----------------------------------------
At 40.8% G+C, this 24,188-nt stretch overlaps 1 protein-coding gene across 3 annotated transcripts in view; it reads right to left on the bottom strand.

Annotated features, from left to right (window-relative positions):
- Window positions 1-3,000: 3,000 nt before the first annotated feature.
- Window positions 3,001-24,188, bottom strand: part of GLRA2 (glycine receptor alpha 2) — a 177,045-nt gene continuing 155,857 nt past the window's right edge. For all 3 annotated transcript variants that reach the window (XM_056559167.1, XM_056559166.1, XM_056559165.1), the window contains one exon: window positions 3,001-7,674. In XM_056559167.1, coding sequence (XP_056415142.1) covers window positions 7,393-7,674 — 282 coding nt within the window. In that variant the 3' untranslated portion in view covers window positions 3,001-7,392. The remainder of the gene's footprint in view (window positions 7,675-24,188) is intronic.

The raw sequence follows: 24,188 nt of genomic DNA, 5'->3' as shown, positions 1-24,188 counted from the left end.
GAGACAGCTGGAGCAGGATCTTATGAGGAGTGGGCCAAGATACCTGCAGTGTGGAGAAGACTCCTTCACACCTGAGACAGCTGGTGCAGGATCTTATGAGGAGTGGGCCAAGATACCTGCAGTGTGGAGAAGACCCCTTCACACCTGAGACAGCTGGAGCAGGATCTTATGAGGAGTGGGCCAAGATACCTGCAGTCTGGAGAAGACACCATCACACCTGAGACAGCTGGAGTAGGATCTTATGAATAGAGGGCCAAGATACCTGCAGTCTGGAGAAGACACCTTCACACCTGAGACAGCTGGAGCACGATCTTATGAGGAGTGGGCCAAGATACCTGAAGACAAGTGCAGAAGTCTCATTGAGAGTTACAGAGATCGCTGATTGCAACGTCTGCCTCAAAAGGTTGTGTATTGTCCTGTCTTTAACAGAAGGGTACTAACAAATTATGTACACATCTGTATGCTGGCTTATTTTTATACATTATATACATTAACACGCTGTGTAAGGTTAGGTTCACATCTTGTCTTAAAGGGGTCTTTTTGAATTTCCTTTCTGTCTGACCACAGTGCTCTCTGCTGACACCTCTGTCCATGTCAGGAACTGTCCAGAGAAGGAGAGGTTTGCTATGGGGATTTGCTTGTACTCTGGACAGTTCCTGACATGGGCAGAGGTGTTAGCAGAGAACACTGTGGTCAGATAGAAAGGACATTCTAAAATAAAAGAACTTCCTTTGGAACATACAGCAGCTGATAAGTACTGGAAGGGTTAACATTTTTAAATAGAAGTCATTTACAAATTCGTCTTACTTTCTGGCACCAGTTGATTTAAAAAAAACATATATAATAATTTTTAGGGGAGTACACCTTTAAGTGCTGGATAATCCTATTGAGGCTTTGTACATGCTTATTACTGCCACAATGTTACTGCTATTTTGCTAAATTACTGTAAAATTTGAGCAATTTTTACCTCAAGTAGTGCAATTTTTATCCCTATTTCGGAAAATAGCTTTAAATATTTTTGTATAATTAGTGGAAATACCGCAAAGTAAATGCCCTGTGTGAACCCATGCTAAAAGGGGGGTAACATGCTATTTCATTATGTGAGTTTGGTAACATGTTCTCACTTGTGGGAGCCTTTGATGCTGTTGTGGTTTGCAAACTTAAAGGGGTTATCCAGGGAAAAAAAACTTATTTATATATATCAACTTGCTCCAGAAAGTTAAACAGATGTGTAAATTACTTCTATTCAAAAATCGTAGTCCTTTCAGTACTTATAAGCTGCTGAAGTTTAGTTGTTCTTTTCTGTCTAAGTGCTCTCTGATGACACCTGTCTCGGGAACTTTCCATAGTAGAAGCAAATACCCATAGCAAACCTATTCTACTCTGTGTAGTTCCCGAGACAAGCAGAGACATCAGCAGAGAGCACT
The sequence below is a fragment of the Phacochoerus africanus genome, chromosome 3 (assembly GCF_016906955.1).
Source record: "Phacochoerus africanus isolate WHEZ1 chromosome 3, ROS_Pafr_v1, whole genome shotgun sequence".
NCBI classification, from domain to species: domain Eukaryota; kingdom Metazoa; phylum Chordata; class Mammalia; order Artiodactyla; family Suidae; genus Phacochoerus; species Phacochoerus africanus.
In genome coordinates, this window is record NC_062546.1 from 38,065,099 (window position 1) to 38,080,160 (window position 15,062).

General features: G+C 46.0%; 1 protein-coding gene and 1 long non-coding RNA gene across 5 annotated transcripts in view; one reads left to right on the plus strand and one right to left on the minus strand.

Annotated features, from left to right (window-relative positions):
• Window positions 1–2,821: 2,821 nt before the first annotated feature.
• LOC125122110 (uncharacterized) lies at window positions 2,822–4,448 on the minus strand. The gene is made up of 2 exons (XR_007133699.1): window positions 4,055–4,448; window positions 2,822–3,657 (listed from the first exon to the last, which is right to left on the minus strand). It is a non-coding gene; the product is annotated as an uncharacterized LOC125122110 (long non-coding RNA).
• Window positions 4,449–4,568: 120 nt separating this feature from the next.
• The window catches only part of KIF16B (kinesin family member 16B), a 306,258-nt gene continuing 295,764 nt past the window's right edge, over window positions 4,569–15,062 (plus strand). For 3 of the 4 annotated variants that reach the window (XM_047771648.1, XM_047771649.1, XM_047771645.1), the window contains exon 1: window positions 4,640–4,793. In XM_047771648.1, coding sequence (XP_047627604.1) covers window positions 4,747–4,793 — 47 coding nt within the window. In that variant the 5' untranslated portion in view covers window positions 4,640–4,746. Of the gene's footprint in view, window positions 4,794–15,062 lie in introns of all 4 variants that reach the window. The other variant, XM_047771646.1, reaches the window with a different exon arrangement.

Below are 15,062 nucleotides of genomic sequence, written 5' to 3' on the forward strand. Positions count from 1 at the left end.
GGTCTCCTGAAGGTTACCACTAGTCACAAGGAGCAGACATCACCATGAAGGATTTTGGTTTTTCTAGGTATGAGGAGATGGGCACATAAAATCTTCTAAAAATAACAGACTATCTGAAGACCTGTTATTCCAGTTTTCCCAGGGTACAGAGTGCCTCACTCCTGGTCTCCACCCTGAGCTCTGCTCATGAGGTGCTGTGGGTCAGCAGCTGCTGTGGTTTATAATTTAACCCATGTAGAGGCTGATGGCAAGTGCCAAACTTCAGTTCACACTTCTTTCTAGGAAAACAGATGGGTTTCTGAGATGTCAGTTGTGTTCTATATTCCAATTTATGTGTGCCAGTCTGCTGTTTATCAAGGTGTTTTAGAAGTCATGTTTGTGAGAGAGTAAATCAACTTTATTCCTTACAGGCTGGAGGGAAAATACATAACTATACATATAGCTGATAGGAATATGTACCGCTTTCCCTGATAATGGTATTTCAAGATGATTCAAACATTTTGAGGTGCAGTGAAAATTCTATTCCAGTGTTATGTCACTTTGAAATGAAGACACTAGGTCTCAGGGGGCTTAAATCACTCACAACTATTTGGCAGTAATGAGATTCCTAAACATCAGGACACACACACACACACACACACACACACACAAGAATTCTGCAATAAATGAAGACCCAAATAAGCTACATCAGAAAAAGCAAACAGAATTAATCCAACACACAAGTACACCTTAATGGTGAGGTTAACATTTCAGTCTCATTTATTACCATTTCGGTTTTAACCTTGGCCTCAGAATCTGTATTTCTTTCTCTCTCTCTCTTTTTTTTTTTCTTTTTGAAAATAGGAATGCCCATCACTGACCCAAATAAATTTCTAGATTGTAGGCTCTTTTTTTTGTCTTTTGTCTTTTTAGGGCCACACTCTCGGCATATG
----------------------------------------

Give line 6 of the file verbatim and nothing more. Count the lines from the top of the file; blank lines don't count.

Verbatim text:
GAGACAGCTGGAGCAGGATCTTATGAGGAGTGGGCCAAGATACCTGCAGTGTGGAGAAGACTCCTTCACACCTGAGACAGCTGGTGCAGGATCTTATGAGGAGTGGGCCAAGATACCTGCAGTGTGGAGAAGACCCCTTCACACCTGAGACAGCTGGAGCAGGATCTTATGAGGAGTGGGCCAAGATACCTGCAGTCTGGAGAAGACACCATCACACCTGAGACAGCTGGAGTAGGATCTTATGAATAGAGGGCCAAGATACCTGCAGTCTGGAGAAGACACCTTCACACCTGAGACAGCTGGAGCACGATCTTATGAGGAGTGGGCCAAGATACCTGAAGACAAGTGCAGAAGTCTCATTGAGAGTTACAGAGATCGCTGATTGCAACGTCTGCCTCAAAAGGTTGTGTATTGTCCTGTCTTTAACAGAAGGGTACTAACAAATTATGTACACATCTGTATGCTGGCTTATTTTTATACATTATATACATTAACACGCTGTGTAAGGTTAGGTTCACATCTTGTCTTAAAGGGGTCTTTTTGAATTTCCTTTCTGTCTGACCACAGTGCTCTCTGCTGACACCTCTGTCCATGTCAGGAACTGTCCAGAGAAGGAGAGGTTTGCTATGGGGATTTGCTTGTACTCTGGACAGTTCCTGACATGGGCAGAGGTGTTAGCAGAGAACACTGTGGTCAGATAGAAAGGACATTCTAAAATAAAAGAACTTCCTTTGGAACATACAGCAGCTGATAAGTACTGGAAGGGTTAACATTTTTAAATAGAAGTCATTTACAAATTCGTCTTACTTTCTGGCACCAGTTGATTTAAAAAAAACATATATAATAATTTTTAGGGGAGTACACCTTTAAGTGCTGGATAATCCTATTGAGGCTTTGTACATGCTTATTACTGCCACAATGTTACTGCTATTTTGCTAAATTACTGTAAAATTTGAGCAATTTTTACCTCAAGTAGTGCAATTTTTATCCCTATTTCGGAAAATAGCTTTAAATATTTTTGTATAATTAGTGGAAATACCGCAAAGTAAATGCCCTGTGTGAACCCATGCTAAAAGGGGGGTAACATGCTATTTCATTATGTGAGTTTGGTAACATGTTCTCACTTGTGGGAGCCTTTGATGCTGTTGTGGTTTGCAAACTTAAAGGGGTTATCCAGGGAAAAAAAACTTATTTATATATATCAACTTGCTCCAGAAAGTTAAACAGATGTGTAAATTACTTCTATTCAAAAATCGTAGTCCTTTCAGTACTTATAAGCTGCTGAAGTTTAGTTGTTCTTTTCTGTCTAAGTGCTCTCTGATGACACCTGTCTCGGGAACTTTCCATAGTAGAAGCAAATACCCATAGCAAACCTATTCTACTCTGTGTAGTTCCCGAGACAAGCAGAGACATCAGCAGAGAGCACT